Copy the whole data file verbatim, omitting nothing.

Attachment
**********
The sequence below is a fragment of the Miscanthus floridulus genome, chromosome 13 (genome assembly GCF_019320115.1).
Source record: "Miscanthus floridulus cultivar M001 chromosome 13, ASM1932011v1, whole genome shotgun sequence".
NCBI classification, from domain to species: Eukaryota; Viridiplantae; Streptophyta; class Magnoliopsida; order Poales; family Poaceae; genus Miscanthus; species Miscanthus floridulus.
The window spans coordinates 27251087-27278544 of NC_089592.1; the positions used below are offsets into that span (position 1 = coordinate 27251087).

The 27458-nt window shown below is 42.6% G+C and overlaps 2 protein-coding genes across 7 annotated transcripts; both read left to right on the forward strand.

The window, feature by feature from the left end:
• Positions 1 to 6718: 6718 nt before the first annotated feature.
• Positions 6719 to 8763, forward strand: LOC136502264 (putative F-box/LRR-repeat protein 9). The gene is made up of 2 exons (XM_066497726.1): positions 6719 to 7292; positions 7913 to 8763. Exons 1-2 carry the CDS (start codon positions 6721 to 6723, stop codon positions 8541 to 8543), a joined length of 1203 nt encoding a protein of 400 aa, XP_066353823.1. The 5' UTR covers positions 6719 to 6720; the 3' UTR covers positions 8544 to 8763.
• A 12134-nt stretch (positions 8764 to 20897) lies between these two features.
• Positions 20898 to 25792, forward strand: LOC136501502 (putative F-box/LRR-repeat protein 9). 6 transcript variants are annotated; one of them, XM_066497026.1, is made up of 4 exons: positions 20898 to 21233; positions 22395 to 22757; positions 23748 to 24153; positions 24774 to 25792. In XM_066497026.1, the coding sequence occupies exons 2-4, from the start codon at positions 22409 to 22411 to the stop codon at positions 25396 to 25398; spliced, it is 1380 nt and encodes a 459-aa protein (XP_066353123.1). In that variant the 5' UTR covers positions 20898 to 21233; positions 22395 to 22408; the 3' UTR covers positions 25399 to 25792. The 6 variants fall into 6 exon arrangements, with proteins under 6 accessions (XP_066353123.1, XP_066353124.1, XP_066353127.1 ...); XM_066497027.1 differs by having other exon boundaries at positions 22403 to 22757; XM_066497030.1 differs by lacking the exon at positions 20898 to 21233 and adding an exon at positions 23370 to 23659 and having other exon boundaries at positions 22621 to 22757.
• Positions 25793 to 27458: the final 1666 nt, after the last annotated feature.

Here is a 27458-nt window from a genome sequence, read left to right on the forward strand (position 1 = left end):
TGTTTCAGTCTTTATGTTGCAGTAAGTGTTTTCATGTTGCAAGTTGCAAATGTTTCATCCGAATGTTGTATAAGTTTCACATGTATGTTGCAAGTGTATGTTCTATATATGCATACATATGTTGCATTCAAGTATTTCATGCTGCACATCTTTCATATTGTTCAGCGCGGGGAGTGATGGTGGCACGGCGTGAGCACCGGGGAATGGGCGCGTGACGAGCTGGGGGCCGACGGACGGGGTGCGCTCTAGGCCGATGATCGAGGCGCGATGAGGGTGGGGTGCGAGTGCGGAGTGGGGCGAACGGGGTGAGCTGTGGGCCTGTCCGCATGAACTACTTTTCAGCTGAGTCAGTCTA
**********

The sequence below is a fragment of the Miscanthus floridulus genome, chromosome 13 (genome assembly GCF_019320115.1).
Source record: "Miscanthus floridulus cultivar M001 chromosome 13, ASM1932011v1, whole genome shotgun sequence".
NCBI classification, from domain to species: Eukaryota; Viridiplantae; Streptophyta; class Magnoliopsida; order Poales; family Poaceae; genus Miscanthus; species Miscanthus floridulus.
The window spans coordinates 27251087-27278544 of NC_089592.1; the positions used below are offsets into that span (position 1 = coordinate 27251087).

The 27458-nt window shown below is 42.6% G+C and overlaps 2 protein-coding genes across 7 annotated transcripts; both read left to right on the forward strand.

The window, feature by feature from the left end:
• Positions 1 to 6718: 6718 nt before the first annotated feature.
• Positions 6719 to 8763, forward strand: LOC136502264 (putative F-box/LRR-repeat protein 9). The gene is made up of 2 exons (XM_066497726.1): positions 6719 to 7292; positions 7913 to 8763. Exons 1-2 carry the CDS (start codon positions 6721 to 6723, stop codon positions 8541 to 8543), a joined length of 1203 nt encoding a protein of 400 aa, XP_066353823.1. The 5' UTR covers positions 6719 to 6720; the 3' UTR covers positions 8544 to 8763.
• A 12134-nt stretch (positions 8764 to 20897) lies between these two features.
• Positions 20898 to 25792, forward strand: LOC136501502 (putative F-box/LRR-repeat protein 9). 6 transcript variants are annotated; one of them, XM_066497026.1, is made up of 4 exons: positions 20898 to 21233; positions 22395 to 22757; positions 23748 to 24153; positions 24774 to 25792. In XM_066497026.1, the coding sequence occupies exons 2-4, from the start codon at positions 22409 to 22411 to the stop codon at positions 25396 to 25398; spliced, it is 1380 nt and encodes a 459-aa protein (XP_066353123.1). In that variant the 5' UTR covers positions 20898 to 21233; positions 22395 to 22408; the 3' UTR covers positions 25399 to 25792. The 6 variants fall into 6 exon arrangements, with proteins under 6 accessions (XP_066353123.1, XP_066353124.1, XP_066353127.1 ...); XM_066497027.1 differs by having other exon boundaries at positions 22403 to 22757; XM_066497030.1 differs by lacking the exon at positions 20898 to 21233 and adding an exon at positions 23370 to 23659 and having other exon boundaries at positions 22621 to 22757.
• Positions 25793 to 27458: the final 1666 nt, after the last annotated feature.

Here is a 27458-nt window from a genome sequence, read left to right on the forward strand (position 1 = left end):
TGTTTCAGTCTTTATGTTGCAGTAAGTGTTTTCATGTTGCAAGTTGCAAATGTTTCATCCGAATGTTGTATAAGTTTCACATGTATGTTGCAAGTGTATGTTCTATATATGCATACATATGTTGCATTCAAGTATTTCATGCTGCACATCTTTCATATTGTTCAGCGCGGGGAGTGATGGTGGCACGGCGTGAGCACCGGGGAATGGGCGCGTGACGAGCTGGGGGCCGACGGACGGGGTGCGCTCTAGGCCGATGATCGAGGCGCGATGAGGGTGGGGTGCGAGTGCGGAGTGGGGCGAACGGGGTGAGCTGTGGGCCTGTCCGCATGAACTACTTTTCAGCTGAGTCAGTCTA